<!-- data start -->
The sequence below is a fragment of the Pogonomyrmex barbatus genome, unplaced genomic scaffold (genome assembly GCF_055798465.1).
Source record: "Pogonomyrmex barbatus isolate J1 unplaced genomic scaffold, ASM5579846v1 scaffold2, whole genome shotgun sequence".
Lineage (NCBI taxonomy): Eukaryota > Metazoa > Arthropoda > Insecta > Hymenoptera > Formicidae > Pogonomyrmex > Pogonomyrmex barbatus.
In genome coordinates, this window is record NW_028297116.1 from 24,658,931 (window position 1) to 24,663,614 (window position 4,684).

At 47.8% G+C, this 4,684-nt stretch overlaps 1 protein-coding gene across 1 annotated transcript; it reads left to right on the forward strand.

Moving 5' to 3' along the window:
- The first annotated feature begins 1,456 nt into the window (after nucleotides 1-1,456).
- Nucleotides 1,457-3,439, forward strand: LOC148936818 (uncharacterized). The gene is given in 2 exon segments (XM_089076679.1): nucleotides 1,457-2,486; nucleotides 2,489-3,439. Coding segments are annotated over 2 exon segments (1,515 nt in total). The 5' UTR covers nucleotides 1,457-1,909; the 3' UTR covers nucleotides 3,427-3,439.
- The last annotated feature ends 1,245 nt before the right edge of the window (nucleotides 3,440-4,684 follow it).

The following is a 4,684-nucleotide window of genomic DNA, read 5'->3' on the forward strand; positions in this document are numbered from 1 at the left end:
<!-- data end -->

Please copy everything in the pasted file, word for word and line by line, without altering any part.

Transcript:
The sequence below is a fragment of the Pogonomyrmex barbatus genome, unplaced genomic scaffold (genome assembly GCF_055798465.1).
Source record: "Pogonomyrmex barbatus isolate J1 unplaced genomic scaffold, ASM5579846v1 scaffold2, whole genome shotgun sequence".
Lineage (NCBI taxonomy): Eukaryota > Metazoa > Arthropoda > Insecta > Hymenoptera > Formicidae > Pogonomyrmex > Pogonomyrmex barbatus.
In genome coordinates, this window is record NW_028297116.1 from 24,658,931 (window position 1) to 24,663,614 (window position 4,684).

At 47.8% G+C, this 4,684-nt stretch overlaps 1 protein-coding gene across 1 annotated transcript; it reads left to right on the forward strand.

Moving 5' to 3' along the window:
- The first annotated feature begins 1,456 nt into the window (after nucleotides 1-1,456).
- Nucleotides 1,457-3,439, forward strand: LOC148936818 (uncharacterized). The gene is given in 2 exon segments (XM_089076679.1): nucleotides 1,457-2,486; nucleotides 2,489-3,439. Coding segments are annotated over 2 exon segments (1,515 nt in total). The 5' UTR covers nucleotides 1,457-1,909; the 3' UTR covers nucleotides 3,427-3,439.
- The last annotated feature ends 1,245 nt before the right edge of the window (nucleotides 3,440-4,684 follow it).

The following is a 4,684-nucleotide window of genomic DNA, read 5'->3' on the forward strand; positions in this document are numbered from 1 at the left end: